Guns and Ammo Allegedly Threatens Gun Blog With Legal Action Over Taurus Curve Post
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Guns and Ammo got the first industry hands on look at the Taurus Curve and posted up their write up on the new gun earlier this week.
The folks over at GunsSaveLife.com (similar name, but we’re not affiliated with them) weren’t too impressed with the initial design of the gun OR Guns and Ammo’s coverage of the firearm.
GunsSaveLife.com basically accused Guns and Ammo of writing a “puff piece” on the new gun. At least one Guns and Ammo editor didn’t like that.
The following message was allegedly sent to GunsSaveLife.com via Facebook:
Nov 20th, 8:17am
To Whom it May Concern,
Regarding your website’s illegal use of our photography and slanderous statements about our publication (Guns & Ammo), you have until Nov. 21, 2014 at 8 a.m. CT to remove all content from your website that was stolen and/or improperly quoting our publication.
If the material is not removed by that time, we will seek legal action immediately.
Please feel free to contact me with any questions.
Online Shooting Editor
GunsSaveLife’s John Boch, responded to the request:
Dusty, you can call me John.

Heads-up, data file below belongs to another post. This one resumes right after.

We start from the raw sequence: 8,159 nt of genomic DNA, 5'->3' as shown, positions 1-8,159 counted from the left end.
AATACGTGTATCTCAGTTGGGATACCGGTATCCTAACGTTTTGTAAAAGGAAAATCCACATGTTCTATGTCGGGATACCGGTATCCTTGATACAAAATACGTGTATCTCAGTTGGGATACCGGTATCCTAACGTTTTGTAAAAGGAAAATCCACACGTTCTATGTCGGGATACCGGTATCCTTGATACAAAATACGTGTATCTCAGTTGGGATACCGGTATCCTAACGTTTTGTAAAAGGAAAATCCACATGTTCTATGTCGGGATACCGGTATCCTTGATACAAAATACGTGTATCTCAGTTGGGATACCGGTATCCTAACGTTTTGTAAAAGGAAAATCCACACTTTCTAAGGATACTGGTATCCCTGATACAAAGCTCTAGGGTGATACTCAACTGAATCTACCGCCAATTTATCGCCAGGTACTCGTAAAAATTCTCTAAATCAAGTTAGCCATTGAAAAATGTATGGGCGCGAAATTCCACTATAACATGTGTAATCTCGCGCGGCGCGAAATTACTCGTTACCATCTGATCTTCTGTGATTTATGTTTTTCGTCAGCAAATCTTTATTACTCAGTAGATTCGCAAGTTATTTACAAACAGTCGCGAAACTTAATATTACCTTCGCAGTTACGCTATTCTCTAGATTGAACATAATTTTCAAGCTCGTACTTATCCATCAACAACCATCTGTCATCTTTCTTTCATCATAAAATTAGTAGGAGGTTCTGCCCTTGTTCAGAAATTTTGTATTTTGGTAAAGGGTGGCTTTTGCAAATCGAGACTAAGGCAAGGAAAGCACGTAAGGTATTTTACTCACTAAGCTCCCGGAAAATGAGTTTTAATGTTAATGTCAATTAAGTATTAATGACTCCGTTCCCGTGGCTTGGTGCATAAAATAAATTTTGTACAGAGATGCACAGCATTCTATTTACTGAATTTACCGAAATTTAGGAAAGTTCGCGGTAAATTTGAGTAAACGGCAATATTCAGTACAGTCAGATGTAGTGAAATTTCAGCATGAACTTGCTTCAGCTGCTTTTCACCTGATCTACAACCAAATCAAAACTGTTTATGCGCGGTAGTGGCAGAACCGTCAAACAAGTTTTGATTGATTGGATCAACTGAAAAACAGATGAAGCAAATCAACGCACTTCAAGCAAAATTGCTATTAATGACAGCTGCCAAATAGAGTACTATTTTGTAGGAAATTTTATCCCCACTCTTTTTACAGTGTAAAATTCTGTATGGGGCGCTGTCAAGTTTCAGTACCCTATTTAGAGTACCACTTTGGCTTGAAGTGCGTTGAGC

He said to call with any questions, so I did. I called him to get some specifics of how I slandered them in calling their story on the new Taurus gun what it was: a puff piece.
Dusty’s reply: “I’m going to have to defer to my publisher on that.”
Fair enough, Dusty.
Frankly, that G&A story was a disservice to their readers. I stand by what I wrote. Taurus’ new gun is dangerous and liable to get users killed or sued.
Little did I know Guns & Ammo would threaten to sue us for reporting the truth.
I told Dusty the piece wouldn’t be coming down now or tomorrow or anytime after that.
Guess I won’t be writing for Guns & Ammo anytime soon. Oh darn.
I’m certainly not an attorney (I don’t even play one on TV and I didn’t even stay at a Holiday Inn Express last night), but it would seem that reviewing/criticizing Guns and Ammo’s review, including some of their copyrighted material, would be covered under the Fair Use Doctrine, which specifically covers the use of copyrighted materials in order to criticize said material.
It’s also pretty weird that a legal action threat would be made by an editor over social media. Normally those types of communications are made more officially by a company’s legal department and/or legal counsel. Also, normally, once legal action is threatened by any party, all future communications typically go through an attorney.
Definitely something interesting to keep an eye on. I really hate seeing the industry cannibalizing itself since we have so many external enemies.